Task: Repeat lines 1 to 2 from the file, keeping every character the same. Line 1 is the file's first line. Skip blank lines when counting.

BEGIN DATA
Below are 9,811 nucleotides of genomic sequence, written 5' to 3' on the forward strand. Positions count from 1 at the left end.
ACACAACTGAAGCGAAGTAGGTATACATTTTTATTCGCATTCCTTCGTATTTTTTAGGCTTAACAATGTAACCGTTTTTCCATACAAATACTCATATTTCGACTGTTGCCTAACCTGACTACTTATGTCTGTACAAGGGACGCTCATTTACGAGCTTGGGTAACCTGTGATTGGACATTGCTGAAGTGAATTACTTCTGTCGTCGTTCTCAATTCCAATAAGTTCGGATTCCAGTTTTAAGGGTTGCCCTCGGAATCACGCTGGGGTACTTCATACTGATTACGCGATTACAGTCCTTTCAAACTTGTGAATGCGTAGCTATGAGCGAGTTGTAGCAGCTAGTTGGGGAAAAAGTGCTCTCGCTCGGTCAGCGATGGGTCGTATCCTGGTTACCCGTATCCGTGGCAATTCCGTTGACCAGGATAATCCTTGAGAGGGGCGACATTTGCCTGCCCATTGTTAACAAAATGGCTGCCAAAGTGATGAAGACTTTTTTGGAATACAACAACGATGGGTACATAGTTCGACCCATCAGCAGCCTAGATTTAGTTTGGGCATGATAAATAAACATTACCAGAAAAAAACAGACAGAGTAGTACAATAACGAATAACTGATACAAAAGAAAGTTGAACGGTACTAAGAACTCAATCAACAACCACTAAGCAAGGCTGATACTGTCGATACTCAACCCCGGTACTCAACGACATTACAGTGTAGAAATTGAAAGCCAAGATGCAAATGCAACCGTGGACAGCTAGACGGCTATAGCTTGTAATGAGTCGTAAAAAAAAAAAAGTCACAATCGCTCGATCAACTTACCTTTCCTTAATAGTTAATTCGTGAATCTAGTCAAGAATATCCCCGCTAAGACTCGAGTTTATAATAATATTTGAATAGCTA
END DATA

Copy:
Below are 9,811 nucleotides of genomic sequence, written 5' to 3' on the forward strand. Positions count from 1 at the left end.
ACACAACTGAAGCGAAGTAGGTATACATTTTTATTCGCATTCCTTCGTATTTTTTAGGCTTAACAATGTAACCGTTTTTCCATACAAATACTCATATTTCGACTGTTGCCTAACCTGACTACTTATGTCTGTACAAGGGACGCTCATTTACGAGCTTGGGTAACCTGTGATTGGACATTGCTGAAGTGAATTACTTCTGTCGTCGTTCTCAATTCCAATAAGTTCGGATTCCAGTTTTAAGGGTTGCCCTCGGAATCACGCTGGGGTACTTCATACTGATTACGCGATTACAGTCCTTTCAAACTTGTGAATGCGTAGCTATGAGCGAGTTGTAGCAGCTAGTTGGGGAAAAAGTGCTCTCGCTCGGTCAGCGATGGGTCGTATCCTGGTTACCCGTATCCGTGGCAATTCCGTTGACCAGGATAATCCTTGAGAGGGGCGACATTTGCCTGCCCATTGTTAACAAAATGGCTGCCAAAGTGATGAAGACTTTTTTGGAATACAACAACGATGGGTACATAGTTCGACCCATCAGCAGCCTAGATTTAGTTTGGGCATGATAAATAAACATTACCAGAAAAAAACAGACAGAGTAGTACAATAACGAATAACTGATACAAAAGAAAGTTGAACGGTACTAAGAACTCAATCAACAACCACTAAGCAAGGCTGATACTGTCGATACTCAACCCCGGTACTCAACGACATTACAGTGTAGAAATTGAAAGCCAAGATGCAAATGCAACCGTGGACAGCTAGACGGCTATAGCTTGTAATGAGTCGTAAAAAAAAAAAAGTCACAATCGCTCGATCAACTTACCTTTCCTTAATAGTTAATTCGTGAATCTAGTCAAGAATATCCCCGCTAAGACTCGAGTTTATAATAATATTTGAATAGCTA